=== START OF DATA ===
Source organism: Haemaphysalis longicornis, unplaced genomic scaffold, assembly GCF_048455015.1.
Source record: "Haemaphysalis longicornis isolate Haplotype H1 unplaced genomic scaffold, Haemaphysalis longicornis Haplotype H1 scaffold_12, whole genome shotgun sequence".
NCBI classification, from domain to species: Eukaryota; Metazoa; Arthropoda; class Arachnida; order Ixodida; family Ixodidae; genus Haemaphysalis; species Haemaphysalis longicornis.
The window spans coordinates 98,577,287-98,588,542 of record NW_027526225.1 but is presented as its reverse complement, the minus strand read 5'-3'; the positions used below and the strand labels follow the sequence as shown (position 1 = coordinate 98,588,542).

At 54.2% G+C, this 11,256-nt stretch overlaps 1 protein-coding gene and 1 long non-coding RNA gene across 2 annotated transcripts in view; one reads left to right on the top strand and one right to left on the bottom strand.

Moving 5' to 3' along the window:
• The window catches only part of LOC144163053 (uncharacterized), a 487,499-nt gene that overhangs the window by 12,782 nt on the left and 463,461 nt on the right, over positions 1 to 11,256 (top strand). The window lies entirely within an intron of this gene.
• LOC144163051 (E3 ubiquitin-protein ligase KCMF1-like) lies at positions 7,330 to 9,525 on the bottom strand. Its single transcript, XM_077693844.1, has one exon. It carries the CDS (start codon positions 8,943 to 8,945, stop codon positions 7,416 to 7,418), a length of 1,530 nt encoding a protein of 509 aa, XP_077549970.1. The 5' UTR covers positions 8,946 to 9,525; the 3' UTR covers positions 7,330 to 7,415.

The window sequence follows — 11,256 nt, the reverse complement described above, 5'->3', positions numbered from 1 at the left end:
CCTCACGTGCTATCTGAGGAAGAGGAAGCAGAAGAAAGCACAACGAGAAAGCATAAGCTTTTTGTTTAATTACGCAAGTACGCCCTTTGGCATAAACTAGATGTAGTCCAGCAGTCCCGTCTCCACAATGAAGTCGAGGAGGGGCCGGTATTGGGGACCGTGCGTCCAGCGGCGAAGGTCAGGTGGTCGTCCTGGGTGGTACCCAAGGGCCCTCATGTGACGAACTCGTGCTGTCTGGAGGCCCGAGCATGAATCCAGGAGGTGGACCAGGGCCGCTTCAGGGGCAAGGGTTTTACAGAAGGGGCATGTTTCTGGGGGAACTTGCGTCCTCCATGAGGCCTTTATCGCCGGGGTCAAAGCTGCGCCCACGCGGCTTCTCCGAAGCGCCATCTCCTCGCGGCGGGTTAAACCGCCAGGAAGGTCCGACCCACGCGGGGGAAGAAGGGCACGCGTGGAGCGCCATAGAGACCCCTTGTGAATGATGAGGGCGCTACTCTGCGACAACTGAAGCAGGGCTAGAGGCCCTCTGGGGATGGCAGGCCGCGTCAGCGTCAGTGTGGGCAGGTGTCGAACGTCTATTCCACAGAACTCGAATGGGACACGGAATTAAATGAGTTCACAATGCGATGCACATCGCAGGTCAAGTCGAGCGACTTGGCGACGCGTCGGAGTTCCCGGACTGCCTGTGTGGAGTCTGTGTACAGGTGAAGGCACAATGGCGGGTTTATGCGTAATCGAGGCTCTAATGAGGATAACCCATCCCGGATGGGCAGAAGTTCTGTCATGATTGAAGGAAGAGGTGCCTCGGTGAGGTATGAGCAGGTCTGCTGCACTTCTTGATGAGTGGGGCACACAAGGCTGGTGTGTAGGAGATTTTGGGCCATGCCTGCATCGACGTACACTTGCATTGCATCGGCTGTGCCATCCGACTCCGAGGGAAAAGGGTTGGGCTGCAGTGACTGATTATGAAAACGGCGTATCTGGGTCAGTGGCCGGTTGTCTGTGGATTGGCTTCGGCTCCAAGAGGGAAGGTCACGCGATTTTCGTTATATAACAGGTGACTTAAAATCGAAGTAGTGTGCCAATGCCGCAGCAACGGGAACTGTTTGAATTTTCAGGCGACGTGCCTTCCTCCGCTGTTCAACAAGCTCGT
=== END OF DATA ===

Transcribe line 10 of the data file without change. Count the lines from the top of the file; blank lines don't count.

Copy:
CCTCACGTGCTATCTGAGGAAGAGGAAGCAGAAGAAAGCACAACGAGAAAGCATAAGCTTTTTGTTTAATTACGCAAGTACGCCCTTTGGCATAAACTAGATGTAGTCCAGCAGTCCCGTCTCCACAATGAAGTCGAGGAGGGGCCGGTATTGGGGACCGTGCGTCCAGCGGCGAAGGTCAGGTGGTCGTCCTGGGTGGTACCCAAGGGCCCTCATGTGACGAACTCGTGCTGTCTGGAGGCCCGAGCATGAATCCAGGAGGTGGACCAGGGCCGCTTCAGGGGCAAGGGTTTTACAGAAGGGGCATGTTTCTGGGGGAACTTGCGTCCTCCATGAGGCCTTTATCGCCGGGGTCAAAGCTGCGCCCACGCGGCTTCTCCGAAGCGCCATCTCCTCGCGGCGGGTTAAACCGCCAGGAAGGTCCGACCCACGCGGGGGAAGAAGGGCACGCGTGGAGCGCCATAGAGACCCCTTGTGAATGATGAGGGCGCTACTCTGCGACAACTGAAGCAGGGCTAGAGGCCCTCTGGGGATGGCAGGCCGCGTCAGCGTCAGTGTGGGCAGGTGTCGAACGTCTATTCCACAGAACTCGAATGGGACACGGAATTAAATGAGTTCACAATGCGATGCACATCGCAGGTCAAGTCGAGCGACTTGGCGACGCGTCGGAGTTCCCGGACTGCCTGTGTGGAGTCTGTGTACAGGTGAAGGCACAATGGCGGGTTTATGCGTAATCGAGGCTCTAATGAGGATAACCCATCCCGGATGGGCAGAAGTTCTGTCATGATTGAAGGAAGAGGTGCCTCGGTGAGGTATGAGCAGGTCTGCTGCACTTCTTGATGAGTGGGGCACACAAGGCTGGTGTGTAGGAGATTTTGGGCCATGCCTGCATCGACGTACACTTGCATTGCATCGGCTGTGCCATCCGACTCCGAGGGAAAAGGGTTGGGCTGCAGTGACTGATTATGAAAACGGCGTATCTGGGTCAGTGGCCGGTTGTCTGTGGATTGGCTTCGGCTCCAAGAGGGAAGGTCACGCGATTTTCGTTATATAACAGGTGACTTAAAATCGAAGTAGTGTGCCAATGCCGCAGCAACGGGAACTGTTTGAATTTTCAGGCGACGTGCCTTCCTCCGCTGTTCAACAAGCTCGT